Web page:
What Your Toothache Could Mean

What Your Toothache Could Mean

When you experience tooth pain, your first reaction might be to turn to Google or WebMD to see what your toothache could mean. Quickly, you might find yourself down a rabbit hole of everything that could be wrong, from the most mild causes to the most rare and severe. Don’t let this dental anxiety and fear get in the way of finding the right treatment for you. So, what could your toothache really mean? In today’s dental blog, we’re going to be discussing the signs and symptoms of toothaches, potential causes and your likely treatment options.

Signs and Symptoms

The Cleveland Clinic describes a toothache as “a pain in or around a tooth.” Toothaches can occur on a sliding scale of tooth pain, some being a mild irritation to others potentially being the sign of a dental emergency. The pain occurs when sensitive nerves within the soft inner pulp of your tooth become irritated or infected. 

The signs and symptoms of a toothache can include: 

  • Pain when pressing on the tooth, such as from biting or chewing.
  • Throbbing, sharp or constant tooth pain.
  • Swelling or inflammation around the tooth.
  • An accompanying headache or fever.
  • Foul-tasting drainage coming from an infected tooth.
  • Unusually bad breath.

Irritated, red or puffy gums or an abscess on your gums are also important signs to look for if you are experiencing any tooth pain. After all, your gums are essential to keeping your teeth healthy. 

Potential Causes

With so many potential signs, there are even more potential causes of a toothache. Seeing a dentist is the only way to officially diagnose your toothache and know what treatment you’ll need. However, it can be helpful to know some of the most common causes of toothaches, as some causes come with other symptoms to look for.

Toothaches could indicate any of the following dental conditions:

  • Tooth decay, including cavities.
  • Cracked tooth.
  • Lost filling.
  • Infection inside or around the tooth, creating an abscess. These infections are often root canal infections.
  • Injury to the inside of the tooth, also known as the pulp, which can be caused from an external injury or irritation.
  • An impacted tooth, which is a tooth that has not grown through the gum line and which commonly occurs in wisdom teeth.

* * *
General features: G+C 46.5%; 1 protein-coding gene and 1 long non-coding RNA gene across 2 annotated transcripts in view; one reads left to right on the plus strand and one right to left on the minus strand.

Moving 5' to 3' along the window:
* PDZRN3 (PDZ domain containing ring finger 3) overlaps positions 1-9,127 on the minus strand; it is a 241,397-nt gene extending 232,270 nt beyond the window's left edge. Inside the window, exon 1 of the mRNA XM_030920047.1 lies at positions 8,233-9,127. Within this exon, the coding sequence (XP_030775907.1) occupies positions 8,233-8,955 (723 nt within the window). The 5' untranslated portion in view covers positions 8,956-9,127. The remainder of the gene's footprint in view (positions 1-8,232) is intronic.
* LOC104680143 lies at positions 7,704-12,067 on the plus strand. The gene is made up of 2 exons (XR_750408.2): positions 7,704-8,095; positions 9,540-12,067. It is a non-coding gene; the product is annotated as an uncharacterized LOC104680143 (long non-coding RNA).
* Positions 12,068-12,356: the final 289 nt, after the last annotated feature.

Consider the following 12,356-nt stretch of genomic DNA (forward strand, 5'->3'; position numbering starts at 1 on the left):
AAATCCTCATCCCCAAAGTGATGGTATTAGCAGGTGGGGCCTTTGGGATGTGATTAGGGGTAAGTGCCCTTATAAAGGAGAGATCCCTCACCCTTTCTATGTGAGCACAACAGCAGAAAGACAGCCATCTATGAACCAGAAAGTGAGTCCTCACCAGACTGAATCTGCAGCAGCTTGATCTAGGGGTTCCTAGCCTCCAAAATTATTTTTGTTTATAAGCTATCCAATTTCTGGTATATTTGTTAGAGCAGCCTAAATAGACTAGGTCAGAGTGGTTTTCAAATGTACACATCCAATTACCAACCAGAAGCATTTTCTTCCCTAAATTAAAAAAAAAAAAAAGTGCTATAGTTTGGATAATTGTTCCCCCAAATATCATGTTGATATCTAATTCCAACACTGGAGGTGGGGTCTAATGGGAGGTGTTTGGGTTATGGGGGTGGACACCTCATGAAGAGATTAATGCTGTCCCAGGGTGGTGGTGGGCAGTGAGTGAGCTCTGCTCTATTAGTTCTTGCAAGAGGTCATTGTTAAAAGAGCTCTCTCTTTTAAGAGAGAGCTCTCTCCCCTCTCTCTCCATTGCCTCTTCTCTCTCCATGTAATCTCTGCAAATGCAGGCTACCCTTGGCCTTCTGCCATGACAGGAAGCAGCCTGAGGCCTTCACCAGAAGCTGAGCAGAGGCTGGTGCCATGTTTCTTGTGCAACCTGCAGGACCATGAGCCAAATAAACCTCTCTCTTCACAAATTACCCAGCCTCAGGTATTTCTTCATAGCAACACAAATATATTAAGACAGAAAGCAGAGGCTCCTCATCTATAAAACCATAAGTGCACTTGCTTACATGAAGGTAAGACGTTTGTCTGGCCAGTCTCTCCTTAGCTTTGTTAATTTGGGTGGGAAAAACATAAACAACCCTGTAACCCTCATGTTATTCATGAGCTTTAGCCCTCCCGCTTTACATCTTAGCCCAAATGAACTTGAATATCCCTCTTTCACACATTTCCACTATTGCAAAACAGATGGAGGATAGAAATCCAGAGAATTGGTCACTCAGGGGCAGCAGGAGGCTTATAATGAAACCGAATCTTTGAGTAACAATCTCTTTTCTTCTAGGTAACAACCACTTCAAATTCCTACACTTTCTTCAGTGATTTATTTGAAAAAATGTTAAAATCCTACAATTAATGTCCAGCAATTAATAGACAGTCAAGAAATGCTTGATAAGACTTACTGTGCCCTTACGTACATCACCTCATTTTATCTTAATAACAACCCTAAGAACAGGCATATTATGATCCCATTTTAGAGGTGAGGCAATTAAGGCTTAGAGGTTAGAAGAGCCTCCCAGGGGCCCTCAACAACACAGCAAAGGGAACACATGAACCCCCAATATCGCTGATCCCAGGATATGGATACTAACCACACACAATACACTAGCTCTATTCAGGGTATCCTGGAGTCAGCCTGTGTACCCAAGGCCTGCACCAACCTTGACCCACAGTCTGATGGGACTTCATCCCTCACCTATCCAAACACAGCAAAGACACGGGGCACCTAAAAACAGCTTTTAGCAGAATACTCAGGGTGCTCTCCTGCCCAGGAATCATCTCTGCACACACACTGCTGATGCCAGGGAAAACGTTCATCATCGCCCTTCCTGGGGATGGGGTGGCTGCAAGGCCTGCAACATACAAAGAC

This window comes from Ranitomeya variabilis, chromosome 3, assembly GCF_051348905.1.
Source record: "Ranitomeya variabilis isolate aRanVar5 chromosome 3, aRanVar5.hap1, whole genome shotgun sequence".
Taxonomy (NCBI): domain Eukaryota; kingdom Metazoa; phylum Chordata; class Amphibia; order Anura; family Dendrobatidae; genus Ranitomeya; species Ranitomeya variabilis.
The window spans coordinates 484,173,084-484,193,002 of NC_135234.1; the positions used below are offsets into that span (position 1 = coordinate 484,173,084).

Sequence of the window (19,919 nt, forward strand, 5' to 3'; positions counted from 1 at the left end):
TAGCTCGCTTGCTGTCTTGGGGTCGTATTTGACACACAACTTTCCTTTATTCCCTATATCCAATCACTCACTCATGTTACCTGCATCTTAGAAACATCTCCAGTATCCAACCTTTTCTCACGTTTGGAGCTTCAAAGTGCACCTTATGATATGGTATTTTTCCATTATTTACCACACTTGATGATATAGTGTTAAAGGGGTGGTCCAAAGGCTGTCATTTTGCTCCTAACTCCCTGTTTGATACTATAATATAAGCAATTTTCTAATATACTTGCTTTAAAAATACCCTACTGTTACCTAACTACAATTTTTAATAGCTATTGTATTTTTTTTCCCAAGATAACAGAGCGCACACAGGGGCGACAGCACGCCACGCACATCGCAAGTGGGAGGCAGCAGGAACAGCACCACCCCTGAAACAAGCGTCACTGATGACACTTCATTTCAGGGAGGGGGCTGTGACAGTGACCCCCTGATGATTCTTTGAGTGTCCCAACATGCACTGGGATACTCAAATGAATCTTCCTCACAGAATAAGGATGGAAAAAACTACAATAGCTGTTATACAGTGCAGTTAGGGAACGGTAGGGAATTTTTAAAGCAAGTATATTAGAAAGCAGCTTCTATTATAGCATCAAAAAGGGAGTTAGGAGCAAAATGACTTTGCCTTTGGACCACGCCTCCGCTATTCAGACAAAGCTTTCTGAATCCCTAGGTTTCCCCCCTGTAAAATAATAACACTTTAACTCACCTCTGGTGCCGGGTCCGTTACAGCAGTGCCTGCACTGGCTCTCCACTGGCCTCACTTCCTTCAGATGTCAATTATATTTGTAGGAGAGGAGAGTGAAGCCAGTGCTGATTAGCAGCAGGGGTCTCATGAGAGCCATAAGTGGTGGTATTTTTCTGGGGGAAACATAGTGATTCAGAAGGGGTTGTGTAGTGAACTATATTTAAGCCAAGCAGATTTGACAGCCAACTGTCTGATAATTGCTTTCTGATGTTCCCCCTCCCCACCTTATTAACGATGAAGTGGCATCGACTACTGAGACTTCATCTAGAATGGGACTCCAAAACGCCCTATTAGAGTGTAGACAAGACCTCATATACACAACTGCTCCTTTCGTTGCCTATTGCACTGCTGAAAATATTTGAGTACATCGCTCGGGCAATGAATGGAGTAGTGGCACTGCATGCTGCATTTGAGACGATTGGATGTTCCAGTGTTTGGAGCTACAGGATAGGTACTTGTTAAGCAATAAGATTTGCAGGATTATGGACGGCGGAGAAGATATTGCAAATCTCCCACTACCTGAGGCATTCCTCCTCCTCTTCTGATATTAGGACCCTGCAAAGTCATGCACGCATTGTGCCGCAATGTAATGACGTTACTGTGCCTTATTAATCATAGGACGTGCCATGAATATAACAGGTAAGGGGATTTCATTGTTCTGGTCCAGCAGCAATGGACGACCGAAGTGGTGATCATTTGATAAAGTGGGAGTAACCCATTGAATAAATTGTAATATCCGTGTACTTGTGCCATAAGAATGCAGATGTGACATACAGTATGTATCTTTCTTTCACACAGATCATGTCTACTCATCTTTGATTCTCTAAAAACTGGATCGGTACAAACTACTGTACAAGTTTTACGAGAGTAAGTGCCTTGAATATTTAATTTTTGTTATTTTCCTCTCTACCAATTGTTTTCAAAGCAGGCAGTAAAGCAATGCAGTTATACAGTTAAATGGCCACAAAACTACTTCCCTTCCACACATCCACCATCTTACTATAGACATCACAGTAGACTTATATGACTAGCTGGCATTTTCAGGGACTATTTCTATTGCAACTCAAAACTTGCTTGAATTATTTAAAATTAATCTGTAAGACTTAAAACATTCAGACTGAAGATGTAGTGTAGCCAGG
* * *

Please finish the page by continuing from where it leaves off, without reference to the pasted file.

Aside from dental conditions, a toothache could also be a sign of:

  • A sinus infection, cluster headache or heart attack.
  • Diseases, such as diabetes.
  • Vitamin deficiencies.
  • Shingles or other viral infections.
  • Alcohol or drug use.
  • Trigeminal neuralgia or other nerve-related diseases.

Unhealthy gums can also lead to gum disease ranging from mild gingivitis to severe periodontitis. When the gums are irritated or have receded, your teeth become increasingly at higher risk for developing tooth decay or experiencing injury. 

What to Do If You Have a Toothache

If you have a toothache, it’s important to first self-assess the situation and your tooth pain. Some serious conditions may require you to make an emergency appointment with your dentist, while some other symptoms can be managed until you are able to see your dentist at the earliest possible appointment date. 

Follow the following toothache first-aid steps from the Mayo Clinic, with the appropriate steps depending on your symptoms.

Contact your dentist right away if you are experiencing any of the following symptoms, as these signs could indicate the need for an emergency dental exam:

  • Persistent pain lasting more than one or two days.
  • A fever with your toothache.
  • Any signs of infection, including swelling, red-looking gums, pain when biting or foul-tasting discharge.
  • Difficulty breathing or swallowing.

If your toothache is not as urgent, you should still call your dentist to make an appointment at the earliest possible availability. In the meantime, follow these tips at home to help reduce tooth pain and avoid further irritation:

  • Frequently rinse out your mouth with warm water.
  • Gently floss to remove any food particles that could be causing irritation between your teeth.
  • Take an over-the-counter (OTC) pain reliever* — but do not place the medication directly against your gums. Follow label directions for dosage.
  • For toothache caused by injury, place a cold compress on the outside of your cheek to help relieve pain.

*Avoid any OTC antiseptics or products containing benzocaine, and talk to your dentist prior to using benzocaine. Benzocaine has been linked to a serious condition called methemoglobinemia, which, while rare, can be deadly due to decreasing how much oxygen your blood can carry.

The course of treatment your dentist recommends depends upon the cause of your toothache. For severe toothaches, you may require a root canal procedure. Root canals historically have a poor reputation among dental patients, but developments in dental technology and treatment techniques have paved the way for a painless root canal experience with easy recovery. See our previous blog, “What to Expect with a Root Canal,” to learn more!

Chicago Toothache Treatment

A toothache is no walk in the park. Whether your tooth pain is severe or naggingly uncomfortable, we take your dental needs seriously at NK Family Dental. Look no further for your Bucktown or Logan Square dentist in Chicago! We serve a variety of dental needs, including emergency dental exams and root canal treatment. Dr. Nilofer Khan and our professional dental staff look forward to providing you with our high-quality, compassionate dental care.

Give us a call or book an appointment online with Zocdoc today!

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